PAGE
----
SITKA, Alaska, Sept. 10 (UPI) -- In January 1813, just miles from its destination, the Russian-American Company frigate Neva foundered and sank.
More than a third of the ship's crew were able to make it to the shores of Alaska's Kruzof Island, but with limited supplies. Most lived to tell the story.
The wreck killed 32 men, 15 crew members had already died at sea. But 26 men made it to safety. Of those 26, only two of the men perished in the month spent waiting for rescuers -- in the harsh cold of winter.
Now, researchers are beginning to piece together how those 24 men survived the arctic elements.
"The items left behind by survivors provide a unique snapshot-in-time for January 1813, and might help us to understand the adaptations that allowed them to await rescue in a frigid, unfamiliar environment for almost a month," Dave McMahan, a researcher with the Sitka Historical Society, said in a press release.
The sailors were part of Russia's colonial ambitions in the Americas. The Neva and its crew had played an important role in defeating the natives of southeast Alaska, the Tlingit people. The defeat allowed the Russian-American Company to establish the trading city of Sitka -- Neva's destination on that fateful January day.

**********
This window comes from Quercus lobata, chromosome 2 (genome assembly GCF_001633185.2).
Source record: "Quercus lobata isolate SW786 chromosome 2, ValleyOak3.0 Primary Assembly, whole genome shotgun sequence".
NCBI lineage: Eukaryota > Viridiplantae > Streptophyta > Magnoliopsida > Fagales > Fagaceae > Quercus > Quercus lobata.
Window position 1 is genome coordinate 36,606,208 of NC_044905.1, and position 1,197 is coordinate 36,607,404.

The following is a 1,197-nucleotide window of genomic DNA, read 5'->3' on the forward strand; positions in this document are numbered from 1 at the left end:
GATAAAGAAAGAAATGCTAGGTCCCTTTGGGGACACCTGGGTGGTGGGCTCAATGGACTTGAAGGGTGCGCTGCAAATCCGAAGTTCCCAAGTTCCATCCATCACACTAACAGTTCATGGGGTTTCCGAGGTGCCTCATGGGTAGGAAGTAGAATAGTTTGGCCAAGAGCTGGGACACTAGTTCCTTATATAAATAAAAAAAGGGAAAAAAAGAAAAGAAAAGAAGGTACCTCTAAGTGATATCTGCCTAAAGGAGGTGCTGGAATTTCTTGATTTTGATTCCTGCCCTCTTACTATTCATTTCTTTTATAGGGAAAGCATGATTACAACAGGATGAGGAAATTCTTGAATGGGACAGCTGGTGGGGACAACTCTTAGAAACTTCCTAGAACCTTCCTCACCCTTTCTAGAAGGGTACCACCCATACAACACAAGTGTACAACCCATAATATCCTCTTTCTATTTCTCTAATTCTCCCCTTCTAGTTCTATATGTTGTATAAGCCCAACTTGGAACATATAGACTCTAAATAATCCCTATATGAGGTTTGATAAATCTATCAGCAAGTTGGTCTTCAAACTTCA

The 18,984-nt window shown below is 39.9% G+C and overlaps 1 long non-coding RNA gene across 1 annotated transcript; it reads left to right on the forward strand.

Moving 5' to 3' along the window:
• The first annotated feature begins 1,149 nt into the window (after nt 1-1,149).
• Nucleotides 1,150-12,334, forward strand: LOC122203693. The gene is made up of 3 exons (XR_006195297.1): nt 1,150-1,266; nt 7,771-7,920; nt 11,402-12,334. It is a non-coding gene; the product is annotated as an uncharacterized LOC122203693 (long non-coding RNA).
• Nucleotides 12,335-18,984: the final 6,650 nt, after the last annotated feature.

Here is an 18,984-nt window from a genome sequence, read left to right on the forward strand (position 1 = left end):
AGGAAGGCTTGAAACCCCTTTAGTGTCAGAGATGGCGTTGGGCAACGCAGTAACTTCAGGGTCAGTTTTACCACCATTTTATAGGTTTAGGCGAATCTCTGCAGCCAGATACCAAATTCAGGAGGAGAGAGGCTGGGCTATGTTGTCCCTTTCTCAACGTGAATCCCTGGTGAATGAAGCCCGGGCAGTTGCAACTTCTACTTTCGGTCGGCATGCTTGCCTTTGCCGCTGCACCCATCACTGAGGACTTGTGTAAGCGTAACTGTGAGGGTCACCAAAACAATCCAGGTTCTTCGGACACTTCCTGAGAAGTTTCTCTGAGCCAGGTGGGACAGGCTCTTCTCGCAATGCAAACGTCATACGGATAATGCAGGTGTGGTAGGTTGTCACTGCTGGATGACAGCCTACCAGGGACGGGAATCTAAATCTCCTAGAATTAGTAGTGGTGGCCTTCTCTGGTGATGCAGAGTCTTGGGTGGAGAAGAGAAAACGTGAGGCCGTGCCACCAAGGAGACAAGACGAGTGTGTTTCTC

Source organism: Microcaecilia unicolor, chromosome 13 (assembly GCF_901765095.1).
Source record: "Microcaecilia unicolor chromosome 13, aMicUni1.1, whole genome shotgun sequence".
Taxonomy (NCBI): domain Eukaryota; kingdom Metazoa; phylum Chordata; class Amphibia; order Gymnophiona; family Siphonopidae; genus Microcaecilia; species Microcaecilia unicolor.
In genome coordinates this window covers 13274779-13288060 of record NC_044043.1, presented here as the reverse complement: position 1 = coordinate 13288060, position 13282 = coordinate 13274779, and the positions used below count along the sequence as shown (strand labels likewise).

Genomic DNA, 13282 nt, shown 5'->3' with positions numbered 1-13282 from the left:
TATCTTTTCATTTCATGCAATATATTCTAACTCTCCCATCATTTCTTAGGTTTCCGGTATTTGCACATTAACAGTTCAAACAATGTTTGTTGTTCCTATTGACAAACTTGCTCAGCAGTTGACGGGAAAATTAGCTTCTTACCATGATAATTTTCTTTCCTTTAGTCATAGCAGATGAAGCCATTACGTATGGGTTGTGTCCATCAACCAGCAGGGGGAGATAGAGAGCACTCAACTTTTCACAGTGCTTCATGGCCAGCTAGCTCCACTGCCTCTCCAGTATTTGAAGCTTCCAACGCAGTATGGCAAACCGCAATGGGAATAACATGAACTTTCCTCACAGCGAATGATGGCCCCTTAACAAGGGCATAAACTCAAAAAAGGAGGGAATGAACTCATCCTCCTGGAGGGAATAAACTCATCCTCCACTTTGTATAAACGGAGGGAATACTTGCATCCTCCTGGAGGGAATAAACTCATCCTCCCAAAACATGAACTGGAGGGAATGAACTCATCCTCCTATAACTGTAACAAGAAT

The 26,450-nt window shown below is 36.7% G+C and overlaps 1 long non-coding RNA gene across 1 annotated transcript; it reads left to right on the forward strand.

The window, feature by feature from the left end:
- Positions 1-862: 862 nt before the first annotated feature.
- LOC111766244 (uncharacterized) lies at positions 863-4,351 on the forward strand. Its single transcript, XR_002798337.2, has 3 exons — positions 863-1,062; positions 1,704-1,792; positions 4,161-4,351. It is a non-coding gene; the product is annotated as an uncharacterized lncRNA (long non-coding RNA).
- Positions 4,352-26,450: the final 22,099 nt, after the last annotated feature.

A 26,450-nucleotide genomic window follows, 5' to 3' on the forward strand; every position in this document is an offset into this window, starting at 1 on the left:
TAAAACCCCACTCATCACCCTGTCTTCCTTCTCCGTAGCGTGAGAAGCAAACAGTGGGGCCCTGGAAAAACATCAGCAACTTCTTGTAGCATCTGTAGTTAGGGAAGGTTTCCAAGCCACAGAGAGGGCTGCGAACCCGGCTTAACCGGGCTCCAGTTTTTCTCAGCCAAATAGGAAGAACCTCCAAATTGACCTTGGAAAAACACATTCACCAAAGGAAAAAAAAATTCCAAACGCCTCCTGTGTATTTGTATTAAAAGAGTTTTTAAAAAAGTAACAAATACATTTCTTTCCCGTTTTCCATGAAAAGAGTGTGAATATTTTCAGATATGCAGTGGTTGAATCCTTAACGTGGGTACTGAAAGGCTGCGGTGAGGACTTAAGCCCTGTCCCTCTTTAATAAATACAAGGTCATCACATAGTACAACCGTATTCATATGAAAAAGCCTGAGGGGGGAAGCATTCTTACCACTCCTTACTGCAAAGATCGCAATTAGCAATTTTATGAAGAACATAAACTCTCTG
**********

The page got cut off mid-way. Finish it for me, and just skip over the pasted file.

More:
With the help of Tlingit natives, a National Science Foundation-funded team of excavators located the remains of the survivors' camp. Their digging has uncovered metal scraps, copper spikes, musket balls, a Russian ax and more. A fishing hook fashioned out of cooper was also found. The sailors likely struck gun flints against steel scraps to start fires, researchers say.
"Collectively, the artifacts reflect improvisation in a survival situation, and do not include ceramics, glass and other materials that would be associated with a settlement," McMahan said.
The team of researchers, from the United States, Canada and Russia, will continue to analyze the artifacts. But McMahan has also encouraged anyone with oral history of the Neva wreck to reach out to the Sitka Historical Society.
"One goal of the research is to replace some of the myths and 'lore of the sea' with scientific findings," he said.